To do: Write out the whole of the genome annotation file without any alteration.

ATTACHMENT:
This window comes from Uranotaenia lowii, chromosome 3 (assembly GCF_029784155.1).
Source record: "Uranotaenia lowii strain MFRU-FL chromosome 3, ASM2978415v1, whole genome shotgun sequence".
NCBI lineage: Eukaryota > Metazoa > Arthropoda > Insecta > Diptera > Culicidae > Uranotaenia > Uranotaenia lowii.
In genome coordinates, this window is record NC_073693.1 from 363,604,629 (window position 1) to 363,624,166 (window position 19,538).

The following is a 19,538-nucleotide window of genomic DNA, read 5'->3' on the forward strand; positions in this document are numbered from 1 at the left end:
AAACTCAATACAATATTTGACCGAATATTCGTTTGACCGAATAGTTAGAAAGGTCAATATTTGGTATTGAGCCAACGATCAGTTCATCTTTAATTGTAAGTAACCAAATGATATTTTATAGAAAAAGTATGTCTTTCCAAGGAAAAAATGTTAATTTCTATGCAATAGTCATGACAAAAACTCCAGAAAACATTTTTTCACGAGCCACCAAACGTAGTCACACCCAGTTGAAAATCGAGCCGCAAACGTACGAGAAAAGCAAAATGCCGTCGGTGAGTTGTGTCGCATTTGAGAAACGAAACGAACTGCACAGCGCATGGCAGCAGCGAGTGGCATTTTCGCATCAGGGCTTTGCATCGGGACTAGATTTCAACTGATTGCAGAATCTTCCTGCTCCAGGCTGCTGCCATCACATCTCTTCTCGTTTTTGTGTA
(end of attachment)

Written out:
This window comes from Uranotaenia lowii, chromosome 3 (assembly GCF_029784155.1).
Source record: "Uranotaenia lowii strain MFRU-FL chromosome 3, ASM2978415v1, whole genome shotgun sequence".
NCBI lineage: Eukaryota > Metazoa > Arthropoda > Insecta > Diptera > Culicidae > Uranotaenia > Uranotaenia lowii.
In genome coordinates, this window is record NC_073693.1 from 363,604,629 (window position 1) to 363,624,166 (window position 19,538).

The following is a 19,538-nucleotide window of genomic DNA, read 5'->3' on the forward strand; positions in this document are numbered from 1 at the left end:
AAACTCAATACAATATTTGACCGAATATTCGTTTGACCGAATAGTTAGAAAGGTCAATATTTGGTATTGAGCCAACGATCAGTTCATCTTTAATTGTAAGTAACCAAATGATATTTTATAGAAAAAGTATGTCTTTCCAAGGAAAAAATGTTAATTTCTATGCAATAGTCATGACAAAAACTCCAGAAAACATTTTTTCACGAGCCACCAAACGTAGTCACACCCAGTTGAAAATCGAGCCGCAAACGTACGAGAAAAGCAAAATGCCGTCGGTGAGTTGTGTCGCATTTGAGAAACGAAACGAACTGCACAGCGCATGGCAGCAGCGAGTGGCATTTTCGCATCAGGGCTTTGCATCGGGACTAGATTTCAACTGATTGCAGAATCTTCCTGCTCCAGGCTGCTGCCATCACATCTCTTCTCGTTTTTGTGTA